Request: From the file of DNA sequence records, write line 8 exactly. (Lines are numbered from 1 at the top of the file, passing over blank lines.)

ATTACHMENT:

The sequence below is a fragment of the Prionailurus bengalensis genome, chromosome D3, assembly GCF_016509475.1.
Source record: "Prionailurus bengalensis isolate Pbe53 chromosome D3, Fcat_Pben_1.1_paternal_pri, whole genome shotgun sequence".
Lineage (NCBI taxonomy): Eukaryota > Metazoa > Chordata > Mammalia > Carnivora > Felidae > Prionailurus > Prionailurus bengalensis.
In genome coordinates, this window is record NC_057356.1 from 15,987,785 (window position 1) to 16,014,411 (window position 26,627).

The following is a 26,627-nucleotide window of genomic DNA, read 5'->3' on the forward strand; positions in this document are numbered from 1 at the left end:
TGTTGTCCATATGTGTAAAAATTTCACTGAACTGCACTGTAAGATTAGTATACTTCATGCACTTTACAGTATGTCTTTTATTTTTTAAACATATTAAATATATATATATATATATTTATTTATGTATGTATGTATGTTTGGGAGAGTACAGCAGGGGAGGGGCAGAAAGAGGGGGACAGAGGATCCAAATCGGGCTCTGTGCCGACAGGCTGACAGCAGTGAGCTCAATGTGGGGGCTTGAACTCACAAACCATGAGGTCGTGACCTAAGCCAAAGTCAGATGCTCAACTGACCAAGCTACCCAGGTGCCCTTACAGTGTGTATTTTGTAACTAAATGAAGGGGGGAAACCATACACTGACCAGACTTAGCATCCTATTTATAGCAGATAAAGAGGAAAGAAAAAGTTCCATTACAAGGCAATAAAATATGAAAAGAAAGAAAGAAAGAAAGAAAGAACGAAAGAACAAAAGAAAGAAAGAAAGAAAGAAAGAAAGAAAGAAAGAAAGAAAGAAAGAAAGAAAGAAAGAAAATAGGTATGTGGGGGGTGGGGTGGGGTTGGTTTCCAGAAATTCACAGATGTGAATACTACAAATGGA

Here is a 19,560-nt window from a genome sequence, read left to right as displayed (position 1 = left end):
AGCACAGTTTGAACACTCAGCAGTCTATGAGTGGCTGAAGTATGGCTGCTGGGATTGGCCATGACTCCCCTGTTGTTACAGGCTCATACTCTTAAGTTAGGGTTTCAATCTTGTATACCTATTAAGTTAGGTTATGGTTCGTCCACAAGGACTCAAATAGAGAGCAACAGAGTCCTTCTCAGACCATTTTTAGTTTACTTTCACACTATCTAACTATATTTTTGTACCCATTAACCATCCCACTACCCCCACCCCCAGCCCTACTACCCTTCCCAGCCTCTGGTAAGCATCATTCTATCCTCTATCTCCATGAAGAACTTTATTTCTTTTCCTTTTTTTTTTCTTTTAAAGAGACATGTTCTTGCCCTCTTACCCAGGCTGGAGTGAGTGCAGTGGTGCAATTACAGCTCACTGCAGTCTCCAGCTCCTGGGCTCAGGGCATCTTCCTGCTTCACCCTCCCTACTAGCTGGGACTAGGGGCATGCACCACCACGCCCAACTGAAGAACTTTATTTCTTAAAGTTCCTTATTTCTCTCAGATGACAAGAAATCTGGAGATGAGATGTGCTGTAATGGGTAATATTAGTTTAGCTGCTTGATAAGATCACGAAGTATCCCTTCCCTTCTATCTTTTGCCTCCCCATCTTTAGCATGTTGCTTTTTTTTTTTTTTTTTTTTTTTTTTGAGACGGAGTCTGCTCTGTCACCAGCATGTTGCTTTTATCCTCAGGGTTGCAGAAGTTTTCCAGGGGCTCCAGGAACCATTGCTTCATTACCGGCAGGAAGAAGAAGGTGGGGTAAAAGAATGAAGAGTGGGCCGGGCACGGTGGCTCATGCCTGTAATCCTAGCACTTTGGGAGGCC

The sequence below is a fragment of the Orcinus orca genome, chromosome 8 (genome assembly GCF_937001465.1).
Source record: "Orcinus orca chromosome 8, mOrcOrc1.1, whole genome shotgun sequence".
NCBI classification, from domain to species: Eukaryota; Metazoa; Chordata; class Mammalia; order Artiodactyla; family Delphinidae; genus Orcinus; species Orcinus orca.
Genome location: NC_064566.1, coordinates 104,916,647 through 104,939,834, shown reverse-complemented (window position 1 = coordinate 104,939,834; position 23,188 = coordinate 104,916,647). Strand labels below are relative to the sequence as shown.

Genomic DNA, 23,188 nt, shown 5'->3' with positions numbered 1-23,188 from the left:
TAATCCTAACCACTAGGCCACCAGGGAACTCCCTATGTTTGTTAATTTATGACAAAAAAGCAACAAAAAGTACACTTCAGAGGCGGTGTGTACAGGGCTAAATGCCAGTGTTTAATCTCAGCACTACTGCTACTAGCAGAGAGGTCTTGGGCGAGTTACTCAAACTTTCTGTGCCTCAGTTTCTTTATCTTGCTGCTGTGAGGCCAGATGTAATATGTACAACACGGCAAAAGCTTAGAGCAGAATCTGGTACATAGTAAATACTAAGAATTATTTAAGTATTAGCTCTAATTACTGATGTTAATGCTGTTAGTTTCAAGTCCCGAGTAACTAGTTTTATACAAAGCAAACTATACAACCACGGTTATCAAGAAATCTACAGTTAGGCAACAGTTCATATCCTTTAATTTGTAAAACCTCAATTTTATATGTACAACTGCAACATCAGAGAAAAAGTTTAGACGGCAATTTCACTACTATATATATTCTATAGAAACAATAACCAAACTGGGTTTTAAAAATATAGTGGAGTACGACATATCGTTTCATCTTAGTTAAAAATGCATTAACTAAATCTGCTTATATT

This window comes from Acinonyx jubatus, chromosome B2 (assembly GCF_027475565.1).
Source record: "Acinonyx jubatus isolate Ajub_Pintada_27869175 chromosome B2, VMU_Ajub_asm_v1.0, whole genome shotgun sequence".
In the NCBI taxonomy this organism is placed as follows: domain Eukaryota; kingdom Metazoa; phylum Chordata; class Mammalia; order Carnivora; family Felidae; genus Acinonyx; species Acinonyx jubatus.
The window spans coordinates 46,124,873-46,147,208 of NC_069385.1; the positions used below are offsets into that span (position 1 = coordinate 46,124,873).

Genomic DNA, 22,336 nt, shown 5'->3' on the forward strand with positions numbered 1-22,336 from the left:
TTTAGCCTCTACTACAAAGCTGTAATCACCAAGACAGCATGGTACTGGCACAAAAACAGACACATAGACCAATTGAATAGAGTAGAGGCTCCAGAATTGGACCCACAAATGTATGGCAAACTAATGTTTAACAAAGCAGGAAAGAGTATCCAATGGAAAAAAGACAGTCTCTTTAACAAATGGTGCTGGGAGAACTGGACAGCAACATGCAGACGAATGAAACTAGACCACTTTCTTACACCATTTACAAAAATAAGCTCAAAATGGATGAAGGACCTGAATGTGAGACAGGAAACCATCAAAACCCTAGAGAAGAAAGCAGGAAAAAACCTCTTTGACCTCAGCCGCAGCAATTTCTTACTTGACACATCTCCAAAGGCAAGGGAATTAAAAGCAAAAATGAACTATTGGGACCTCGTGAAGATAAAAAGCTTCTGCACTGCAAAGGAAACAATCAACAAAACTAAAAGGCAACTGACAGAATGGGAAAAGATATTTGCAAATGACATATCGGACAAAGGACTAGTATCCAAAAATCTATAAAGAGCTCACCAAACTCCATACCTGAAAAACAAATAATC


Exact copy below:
AGCACAGTTTGAACACTCAGCAGTCTATGAGTGGCTGAAGTATGGCTGCTGGGATTGGCCATGACTCCCCTGTTGTTACAGGCTCATACTCTTAAGTTAGGGTTTCAATCTTGTATACCTATTAAGTTAGGTTATGGTTCGTCCACAAGGACTCAAATAGAGAGCAACAGAGTCCTTCTCAGACCATTTTTAGTTTACTTTCACACTATCTAACTATATTTTTGTACCCATTAACCATCCCACTACCCCCACCCCCAGCCCTACTACCCTTCCCAGCCTCTGGTAAGCATCATTCTATCCTCTATCTCCATGAAGAACTTTATTTCTTTTCCTTTTTTTTTTCTTTTAAAGAGACATGTTCTTGCCCTCTTACCCAGGCTGGAGTGAGTGCAGTGGTGCAATTACAGCTCACTGCAGTCTCCAGCTCCTGGGCTCAGGGCATCTTCCTGCTTCACCCTCCCTACTAGCTGGGACTAGGGGCATGCACCACCACGCCCAACTGAAGAACTTTATTTCTTAAAGTTCCTTATTTCTCTCAGATGACAAGAAATCTGGAGATGAGATGTGCTGTAATGGGTAATATTAGTTTAGCTGCTTGATAAGATCACGAAGTATCCCTTCCCTTCTATCTTTTGCCTCCCCATCTTTAGCATGTTGCTTTTTTTTTTTTTTTTTTTTTTTTTTGAGACGGAGTCTGCTCTGTCACCAGCATGTTGCTTTTATCCTCAGGGTTGCAGAAGTTTTCCAGGGGCTCCAGGAACCATTGCTTCATTACCGGCAGGAAGAAGAAGGTGGGGTAAAAGAATGAAGAGTGGGCCGGGCACGGTGGCTCATGCCTGTAATCCTAGCACTTTGGGAGGCC